7.8

Sirens Review: “Till Jeff Do Us Part”

(Episode 1.07)

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<i>Sirens</i> Review: &#8220;Till Jeff Do Us Part&#8221;

For the first time in its inaugural season, Sirens put extra emphasis on sitcom formulae, leading from internal debate/conflict to resolution in a scant 22-minute running time. But it’s a testament to the smarts of the people behind the show that it felt actually earned, and was a little subversive to boot.

A little subversive, I should say. Try as they might, they aren’t really sure how to write Hank’s homosexuality into the show in any comfortable fashion. So far, all we know is that he just ended a long-term relationship with Jeff the Chef and is now a sex-hungry player. So far, it has remained background noise, but in an episode where Hank struggles with the fact that his ex is getting married—and marrying Hank’s near doppelgänger to boot—his sexuality takes center stage. And it stumbles along the way.

The sense that I get is that the writers are putting forth their ideal gay man: a bro who just happens to hook up with dudes. Hank is into sports and talks about his hookups in a very frat dude fashion. When discussing his evening with a Puerto Rican doctor, he says, “The way we were going, I half-expected to wake up to find Puerto Rico just off the coast of New Jersey.” I appreciate the comfort level that Hank’s co-workers have with the chatter, but it still feels like they can’t help but make him simply one of the boys.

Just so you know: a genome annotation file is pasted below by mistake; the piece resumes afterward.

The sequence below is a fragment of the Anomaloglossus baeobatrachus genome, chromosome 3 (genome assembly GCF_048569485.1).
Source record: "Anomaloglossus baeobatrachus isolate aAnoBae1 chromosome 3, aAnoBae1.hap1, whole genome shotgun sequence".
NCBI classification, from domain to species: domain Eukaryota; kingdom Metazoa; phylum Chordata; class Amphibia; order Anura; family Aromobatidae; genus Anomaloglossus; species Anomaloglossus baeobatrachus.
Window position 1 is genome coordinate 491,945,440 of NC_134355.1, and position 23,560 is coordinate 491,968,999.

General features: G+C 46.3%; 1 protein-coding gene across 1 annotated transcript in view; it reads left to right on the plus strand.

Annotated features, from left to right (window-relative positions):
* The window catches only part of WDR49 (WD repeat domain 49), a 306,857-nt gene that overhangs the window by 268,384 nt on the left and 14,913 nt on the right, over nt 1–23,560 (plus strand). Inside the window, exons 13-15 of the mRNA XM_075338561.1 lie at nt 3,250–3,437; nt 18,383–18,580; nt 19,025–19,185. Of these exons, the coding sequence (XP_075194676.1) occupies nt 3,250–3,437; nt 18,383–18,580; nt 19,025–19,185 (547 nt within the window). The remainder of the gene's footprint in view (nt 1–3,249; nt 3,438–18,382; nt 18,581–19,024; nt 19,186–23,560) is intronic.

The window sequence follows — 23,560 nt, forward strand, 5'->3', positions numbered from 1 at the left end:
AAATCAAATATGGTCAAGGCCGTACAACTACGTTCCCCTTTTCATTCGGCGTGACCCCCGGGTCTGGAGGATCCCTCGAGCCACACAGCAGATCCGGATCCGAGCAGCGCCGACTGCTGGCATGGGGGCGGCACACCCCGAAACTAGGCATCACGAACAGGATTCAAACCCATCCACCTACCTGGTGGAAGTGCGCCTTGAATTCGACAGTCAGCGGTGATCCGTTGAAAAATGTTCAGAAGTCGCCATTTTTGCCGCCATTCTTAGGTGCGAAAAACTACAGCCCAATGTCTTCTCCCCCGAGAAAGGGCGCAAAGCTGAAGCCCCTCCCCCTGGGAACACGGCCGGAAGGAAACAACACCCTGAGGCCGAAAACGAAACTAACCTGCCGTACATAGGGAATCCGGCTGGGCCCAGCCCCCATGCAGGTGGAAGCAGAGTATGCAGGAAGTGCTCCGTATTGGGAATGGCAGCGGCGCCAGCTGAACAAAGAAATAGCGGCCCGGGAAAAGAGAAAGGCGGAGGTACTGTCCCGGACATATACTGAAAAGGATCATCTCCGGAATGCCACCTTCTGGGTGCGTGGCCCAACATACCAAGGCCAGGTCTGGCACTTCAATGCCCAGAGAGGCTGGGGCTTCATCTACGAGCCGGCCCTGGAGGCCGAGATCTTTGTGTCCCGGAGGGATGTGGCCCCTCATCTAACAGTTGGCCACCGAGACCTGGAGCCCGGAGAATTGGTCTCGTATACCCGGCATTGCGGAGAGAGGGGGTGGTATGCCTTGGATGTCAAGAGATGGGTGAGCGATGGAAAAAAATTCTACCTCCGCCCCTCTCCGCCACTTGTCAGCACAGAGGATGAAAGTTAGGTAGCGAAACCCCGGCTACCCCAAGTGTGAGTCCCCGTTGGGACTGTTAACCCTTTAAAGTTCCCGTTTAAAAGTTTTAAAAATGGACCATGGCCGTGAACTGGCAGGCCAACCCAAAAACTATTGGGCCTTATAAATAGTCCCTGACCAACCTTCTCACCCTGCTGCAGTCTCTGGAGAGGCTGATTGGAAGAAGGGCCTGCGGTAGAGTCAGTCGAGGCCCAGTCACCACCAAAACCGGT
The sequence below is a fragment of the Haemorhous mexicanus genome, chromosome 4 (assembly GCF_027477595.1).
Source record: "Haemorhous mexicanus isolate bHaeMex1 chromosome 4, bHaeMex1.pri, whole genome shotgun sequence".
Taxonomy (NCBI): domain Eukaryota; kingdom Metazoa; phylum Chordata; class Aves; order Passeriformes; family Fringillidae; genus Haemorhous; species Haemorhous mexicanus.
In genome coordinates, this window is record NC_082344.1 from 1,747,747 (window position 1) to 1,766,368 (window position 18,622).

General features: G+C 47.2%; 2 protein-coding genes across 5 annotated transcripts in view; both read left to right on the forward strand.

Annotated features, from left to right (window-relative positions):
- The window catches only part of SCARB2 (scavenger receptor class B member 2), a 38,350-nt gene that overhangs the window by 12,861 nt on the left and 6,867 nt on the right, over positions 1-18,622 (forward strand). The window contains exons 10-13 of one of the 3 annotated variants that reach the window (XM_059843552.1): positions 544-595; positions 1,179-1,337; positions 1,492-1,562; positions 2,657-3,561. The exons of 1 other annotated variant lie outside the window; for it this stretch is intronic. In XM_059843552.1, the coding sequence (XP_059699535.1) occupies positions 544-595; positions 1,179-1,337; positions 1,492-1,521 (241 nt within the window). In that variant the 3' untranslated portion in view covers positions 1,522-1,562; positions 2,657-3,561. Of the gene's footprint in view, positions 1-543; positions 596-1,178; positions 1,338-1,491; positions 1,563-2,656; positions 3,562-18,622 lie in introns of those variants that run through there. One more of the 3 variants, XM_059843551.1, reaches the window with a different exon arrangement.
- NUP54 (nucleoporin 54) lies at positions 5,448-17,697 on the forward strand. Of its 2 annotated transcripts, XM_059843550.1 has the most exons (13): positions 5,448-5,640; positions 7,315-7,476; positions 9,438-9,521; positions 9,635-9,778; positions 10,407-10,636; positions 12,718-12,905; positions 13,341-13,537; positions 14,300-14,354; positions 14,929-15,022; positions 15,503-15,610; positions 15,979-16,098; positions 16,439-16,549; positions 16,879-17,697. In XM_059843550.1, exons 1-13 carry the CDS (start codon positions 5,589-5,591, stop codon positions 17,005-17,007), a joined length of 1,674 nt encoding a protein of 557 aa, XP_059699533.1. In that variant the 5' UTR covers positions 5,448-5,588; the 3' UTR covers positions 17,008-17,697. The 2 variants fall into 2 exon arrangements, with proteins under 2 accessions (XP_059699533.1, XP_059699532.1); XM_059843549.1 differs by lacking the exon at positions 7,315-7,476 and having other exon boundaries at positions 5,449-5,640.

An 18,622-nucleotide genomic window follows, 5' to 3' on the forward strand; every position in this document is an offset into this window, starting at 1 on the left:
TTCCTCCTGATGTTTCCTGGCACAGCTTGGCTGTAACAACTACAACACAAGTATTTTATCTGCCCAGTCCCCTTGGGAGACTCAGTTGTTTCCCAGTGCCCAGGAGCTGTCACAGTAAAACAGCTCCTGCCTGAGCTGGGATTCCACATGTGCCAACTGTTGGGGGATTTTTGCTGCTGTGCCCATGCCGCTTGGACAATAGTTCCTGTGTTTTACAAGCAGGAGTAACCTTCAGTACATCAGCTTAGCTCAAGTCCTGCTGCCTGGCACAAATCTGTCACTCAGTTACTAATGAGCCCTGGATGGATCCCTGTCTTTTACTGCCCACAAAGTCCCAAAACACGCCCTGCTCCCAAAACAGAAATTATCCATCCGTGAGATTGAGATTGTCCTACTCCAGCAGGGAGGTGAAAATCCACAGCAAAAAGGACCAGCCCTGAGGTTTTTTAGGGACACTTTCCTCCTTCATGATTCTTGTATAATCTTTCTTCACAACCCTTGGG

It doesn’t help that one of the other prominent gay characters in this episode is a “hot Latin lover” type named Fernando who grabs Johnny at Jeff the Chef’s wedding, urging him to “release your body to the music,” and “set your hips free … let them fly!” Two stereotypes wrapped up in one! Double prizes!

To Sirens’ credit, they at least treat the marriage of Jeff the Chef and Alejandro with tact. The happy couple is as charming as can be, and their chat with Hank about the strength of their relationship had a real sweetness to it. And it helped with the resolve of the episode, which was to send Hank off into the night confident that what he wants now is something more long-term. That is right after he chases down a waiter with a nice ass.

Robert Ham is a Portland-based freelance writer and regular contributor to Paste. You can follow him on Twitter.

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